Another school year started this week. Future scientists, engineers, doctors begin their journey today, a journey through rationality and logic in the hope of pushing further away today’s science barriers. During the following school years these children will be taught mathematics, physics, chemistry and other subjects that will reveal to them, step by step, “how things work” in the world. Their education will be enveloped in the overall idea that everything can be explained through science and the things that do not have an explanation today will receive one tomorrow. They will learn that man is a random event in the evolution process, that there is no proven life after death, and God was a cultural necessity in the trying times of history.
I have no quarrel with science and progress myself, as I’ve spent most of my years studying and I use technology extensively on a daily basis, I am only wondering if the arrogant attitude that science has developed, and that it is being transmitted to our children, is in fact healthy from a Christian point of view.
The secular knowledge that our children are acquiring in school is giving them a certain point of view on the world that I am not sure is the right one. Using it they will certainly understand the world a little better, but is this going to be enough for them? Is the secular education really going to open their eyes or is will actually make them see what the society wants them to see, while leaving aside everything else?
As Christians we cannot believe that religion is a cultural phenomenon that can be taught in school or even a philosophy of life, or just another meta-narration trying to explain the unexplainable, but we believe that the reality of God is the only reality there is. The world is not what the scientist and the philosophers think it is in their overworked brains; the reality of being is beyond interpretation because the truth lies with God that IS the Truth. From this perspective the existence of God doesn’t have to be mathematically proven; the Scripture should not undergo a literary and historical analysis and morality should not be dictated by logic and historical experience. This is just human hubris at its best.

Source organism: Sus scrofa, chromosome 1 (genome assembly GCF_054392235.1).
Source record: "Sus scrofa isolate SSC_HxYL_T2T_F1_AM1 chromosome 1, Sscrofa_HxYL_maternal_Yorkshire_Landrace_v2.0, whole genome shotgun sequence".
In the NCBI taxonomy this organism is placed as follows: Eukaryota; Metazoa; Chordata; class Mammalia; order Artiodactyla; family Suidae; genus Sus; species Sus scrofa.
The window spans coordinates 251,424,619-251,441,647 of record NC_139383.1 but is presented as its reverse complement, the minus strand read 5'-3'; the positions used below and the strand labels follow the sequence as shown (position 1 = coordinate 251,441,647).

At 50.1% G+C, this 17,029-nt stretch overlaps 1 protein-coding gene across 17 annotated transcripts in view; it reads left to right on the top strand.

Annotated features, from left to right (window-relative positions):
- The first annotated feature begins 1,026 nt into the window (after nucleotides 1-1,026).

Blessed Augustine said something in the 4th century and the echoes of his words profoundly resound until today in the West: “Reason leads to faith, and faith leads to reason. I believe but I am rational”. On this basis even faith matters are pushed through the rationality’s strainer, leaving aside any mystery, any unknown, anything beyond man’s power of comprehension and logical deduction.
The Orthodox teachings, as expressed numerous times by the Holy Fathers, undergo a different route by recognizing two levels of knowledge: a divine or revealed level (higher) and a secular (lower) level. This dichotomy speaks to the insurmountable difference between the Uncreated and the created, between God and His creation, the world.
The secular knowledge is solely based on logic and empirical experience and reaches only as far as the discoveries of the day go. Human knowledge is born in the created order and it ends in the same place without any possibility of transcending the matter into the spiritual realm. Originating in a fallen world, a world that has lost any transparence to the true existence, the vision of science and philosophy is limited and warped; everything passing through its glass being distorted and tainted as well.
Despite this reality we continue to live with the illusion that, using the tools springing from our limited human knowledge, we can logically penetrate anything, even the intimacy of God. Without realizing it however, using our “non-calibrated” tools we are actually constructing a distorted vision of God that is far from His true existence.